Harrington nodded again. “In the last battle on Iwo Jima, the Japanese charged us with swords and bayonets, having run out of ammunition. If I am to meet fate swiftly, I pray to find such courage.”

The door opened. Fritz appeared to announce that “The gentlemen in the front room have left. Mr. Carella wished it be known that the matter is, how did he put it? – ‘all wrapped up.'”

“Thank you, Fritz,” Wolfe told him, “Stay a moment.” He turned to Cramer. “I suggest having Mr. Stebbins take Mr. Harrington to the front room. Mr. Panzer can accompany them. There are some little matters I wish to discuss with you and Mr. Anstrey.”

“And me!” Robert Louis’ voice piped up from the back, louder than it needed to be.

“Of course, Mr. Louis, you are right to be included in it. Mr. Rider, Miss Birnbaum, Miss Baier. Mr. Brenner will call a cab for you. Your patience, your indulgence, your participation are well appreciated, I assure you.”

Mira lifted her face from her hands. It was streaked with tears. “I want to stay,” she insisted in a trembling voice.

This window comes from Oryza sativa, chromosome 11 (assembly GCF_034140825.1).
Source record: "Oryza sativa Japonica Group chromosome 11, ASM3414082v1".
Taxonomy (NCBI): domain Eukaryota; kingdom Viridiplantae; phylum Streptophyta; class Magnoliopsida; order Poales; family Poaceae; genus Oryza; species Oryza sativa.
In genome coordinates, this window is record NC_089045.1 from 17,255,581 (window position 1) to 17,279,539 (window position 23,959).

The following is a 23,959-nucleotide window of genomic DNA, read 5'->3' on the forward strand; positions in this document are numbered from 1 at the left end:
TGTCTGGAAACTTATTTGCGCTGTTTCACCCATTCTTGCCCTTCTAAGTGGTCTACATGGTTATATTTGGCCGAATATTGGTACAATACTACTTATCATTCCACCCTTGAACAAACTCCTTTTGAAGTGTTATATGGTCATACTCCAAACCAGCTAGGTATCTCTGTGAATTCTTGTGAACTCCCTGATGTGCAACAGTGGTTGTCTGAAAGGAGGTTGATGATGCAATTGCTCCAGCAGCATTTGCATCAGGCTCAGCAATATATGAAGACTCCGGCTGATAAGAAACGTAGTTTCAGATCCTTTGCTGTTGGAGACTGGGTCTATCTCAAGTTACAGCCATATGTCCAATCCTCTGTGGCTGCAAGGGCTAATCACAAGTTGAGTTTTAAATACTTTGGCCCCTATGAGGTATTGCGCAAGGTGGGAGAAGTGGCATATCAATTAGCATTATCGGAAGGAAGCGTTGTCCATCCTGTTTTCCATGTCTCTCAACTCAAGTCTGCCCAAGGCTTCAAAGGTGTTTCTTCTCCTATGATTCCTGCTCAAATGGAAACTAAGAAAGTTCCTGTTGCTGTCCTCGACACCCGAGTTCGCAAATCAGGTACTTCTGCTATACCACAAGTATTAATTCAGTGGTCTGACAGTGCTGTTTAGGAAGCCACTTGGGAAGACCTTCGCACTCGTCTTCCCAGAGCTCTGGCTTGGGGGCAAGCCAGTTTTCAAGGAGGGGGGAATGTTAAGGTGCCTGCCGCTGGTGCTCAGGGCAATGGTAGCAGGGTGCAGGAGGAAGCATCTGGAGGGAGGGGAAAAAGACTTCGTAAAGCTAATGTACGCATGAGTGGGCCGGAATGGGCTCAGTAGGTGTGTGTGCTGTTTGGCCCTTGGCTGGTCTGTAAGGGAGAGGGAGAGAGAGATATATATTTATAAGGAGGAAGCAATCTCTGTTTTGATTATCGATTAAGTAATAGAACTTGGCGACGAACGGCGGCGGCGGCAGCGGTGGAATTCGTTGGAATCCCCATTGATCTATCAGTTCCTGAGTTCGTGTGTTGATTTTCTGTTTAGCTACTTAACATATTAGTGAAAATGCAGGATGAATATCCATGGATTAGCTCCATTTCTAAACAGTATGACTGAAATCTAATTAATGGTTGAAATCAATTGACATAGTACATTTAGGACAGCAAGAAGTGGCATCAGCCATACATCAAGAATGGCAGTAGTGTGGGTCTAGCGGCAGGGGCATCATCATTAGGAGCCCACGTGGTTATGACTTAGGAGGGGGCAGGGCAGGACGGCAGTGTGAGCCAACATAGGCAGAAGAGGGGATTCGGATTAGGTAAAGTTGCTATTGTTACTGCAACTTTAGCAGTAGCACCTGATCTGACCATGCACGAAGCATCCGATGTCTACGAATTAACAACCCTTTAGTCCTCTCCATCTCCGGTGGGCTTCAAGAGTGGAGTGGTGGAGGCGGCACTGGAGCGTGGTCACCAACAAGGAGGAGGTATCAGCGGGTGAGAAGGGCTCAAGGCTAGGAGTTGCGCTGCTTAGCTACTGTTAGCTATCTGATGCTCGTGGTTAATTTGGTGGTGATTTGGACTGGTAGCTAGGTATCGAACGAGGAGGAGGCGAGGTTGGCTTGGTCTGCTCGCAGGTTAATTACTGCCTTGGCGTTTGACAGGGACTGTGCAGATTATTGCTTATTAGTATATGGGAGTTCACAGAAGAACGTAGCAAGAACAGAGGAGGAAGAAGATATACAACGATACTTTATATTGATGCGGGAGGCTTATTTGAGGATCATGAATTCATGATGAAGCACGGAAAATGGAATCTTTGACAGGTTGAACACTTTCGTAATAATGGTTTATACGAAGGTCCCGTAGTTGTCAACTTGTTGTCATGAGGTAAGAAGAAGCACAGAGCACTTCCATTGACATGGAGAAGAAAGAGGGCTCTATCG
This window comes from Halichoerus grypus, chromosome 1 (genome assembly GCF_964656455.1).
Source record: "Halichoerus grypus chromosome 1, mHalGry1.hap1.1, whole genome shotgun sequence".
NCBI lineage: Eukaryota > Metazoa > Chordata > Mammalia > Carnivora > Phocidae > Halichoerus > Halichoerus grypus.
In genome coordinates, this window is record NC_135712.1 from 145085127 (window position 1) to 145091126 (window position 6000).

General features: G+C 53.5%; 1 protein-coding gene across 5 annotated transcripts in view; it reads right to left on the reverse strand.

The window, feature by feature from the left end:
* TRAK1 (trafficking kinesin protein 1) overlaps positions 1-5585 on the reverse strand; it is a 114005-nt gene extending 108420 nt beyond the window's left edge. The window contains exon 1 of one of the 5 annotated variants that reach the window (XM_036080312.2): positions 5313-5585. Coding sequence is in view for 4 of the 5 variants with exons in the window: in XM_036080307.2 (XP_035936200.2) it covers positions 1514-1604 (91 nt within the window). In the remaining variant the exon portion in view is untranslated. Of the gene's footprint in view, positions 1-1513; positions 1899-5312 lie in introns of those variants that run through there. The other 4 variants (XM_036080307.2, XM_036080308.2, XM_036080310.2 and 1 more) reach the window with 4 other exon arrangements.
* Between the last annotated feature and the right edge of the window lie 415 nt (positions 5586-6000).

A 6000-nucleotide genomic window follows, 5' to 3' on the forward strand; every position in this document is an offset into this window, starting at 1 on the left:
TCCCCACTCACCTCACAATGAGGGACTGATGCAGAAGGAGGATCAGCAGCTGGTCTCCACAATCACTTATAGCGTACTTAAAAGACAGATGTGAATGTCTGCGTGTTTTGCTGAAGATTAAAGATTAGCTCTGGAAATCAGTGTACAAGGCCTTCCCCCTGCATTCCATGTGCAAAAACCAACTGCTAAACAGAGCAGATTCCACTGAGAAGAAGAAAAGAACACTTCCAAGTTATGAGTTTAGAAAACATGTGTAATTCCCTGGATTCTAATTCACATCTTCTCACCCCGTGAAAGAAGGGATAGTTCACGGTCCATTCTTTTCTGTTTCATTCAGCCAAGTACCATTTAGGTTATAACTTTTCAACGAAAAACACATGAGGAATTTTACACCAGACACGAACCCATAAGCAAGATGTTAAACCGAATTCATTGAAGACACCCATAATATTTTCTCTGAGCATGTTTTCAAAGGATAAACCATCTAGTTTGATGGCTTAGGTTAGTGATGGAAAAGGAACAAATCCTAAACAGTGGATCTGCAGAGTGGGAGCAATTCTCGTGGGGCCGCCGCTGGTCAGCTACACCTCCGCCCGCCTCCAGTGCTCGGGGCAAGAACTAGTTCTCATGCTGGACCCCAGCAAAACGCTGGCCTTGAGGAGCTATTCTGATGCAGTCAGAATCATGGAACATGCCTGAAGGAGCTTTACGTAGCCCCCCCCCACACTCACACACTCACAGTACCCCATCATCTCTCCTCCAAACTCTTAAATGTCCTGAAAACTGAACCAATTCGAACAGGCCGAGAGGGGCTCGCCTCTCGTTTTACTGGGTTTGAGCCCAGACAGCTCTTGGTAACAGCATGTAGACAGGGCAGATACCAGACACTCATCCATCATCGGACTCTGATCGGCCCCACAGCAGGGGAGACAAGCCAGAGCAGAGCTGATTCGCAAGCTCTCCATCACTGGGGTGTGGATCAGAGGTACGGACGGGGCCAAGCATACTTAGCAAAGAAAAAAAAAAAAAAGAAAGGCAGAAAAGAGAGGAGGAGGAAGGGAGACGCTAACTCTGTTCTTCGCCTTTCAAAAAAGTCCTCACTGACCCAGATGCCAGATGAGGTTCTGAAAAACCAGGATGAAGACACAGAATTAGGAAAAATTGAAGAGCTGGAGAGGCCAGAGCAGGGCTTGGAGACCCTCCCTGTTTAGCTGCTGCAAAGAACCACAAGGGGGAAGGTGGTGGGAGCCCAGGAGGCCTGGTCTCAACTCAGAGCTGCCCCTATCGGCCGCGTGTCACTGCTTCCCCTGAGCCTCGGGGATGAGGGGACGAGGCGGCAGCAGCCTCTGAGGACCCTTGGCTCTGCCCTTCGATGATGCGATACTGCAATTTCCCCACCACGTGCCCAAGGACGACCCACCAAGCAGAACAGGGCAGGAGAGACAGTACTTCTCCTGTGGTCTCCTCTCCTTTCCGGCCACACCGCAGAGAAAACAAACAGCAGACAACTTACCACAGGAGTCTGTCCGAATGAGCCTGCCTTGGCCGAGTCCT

Wolfe frowned. There is nothing he hates worse than sharing space with a woman who is crying.

“Absolutely not,” he said brusquely. “Go, Miss Baier. There is nothing more for you here.”

She looked at Harrington, who nodded agreement with Wolfe.

Wolfe called to Fritz, “Will you take care of our departing guests? And when that is done, please bring me another bottle of beer. Will none of you have anything? Yes, Archie? And a glass of milk for Archie.” He waited until Harrington, Saul and Purley Stebbins had exited to the front room, and Rider, Baier, and Birnbaum had exited to the hall with Fritz. With the doors closed behind them, he gestured to the chairs fronting his desk. “Mr. Louis, Mr. Anstrey, will you come forward to sit with Mr. Cramer and myself? I like eyes at a level, and prefer our voices need not be raised to cover great distances. A difficult undertaking has been accomplished, and now, as comrades, we may consider the easiest means of closing our accounts on it.”


Begin at the beginning: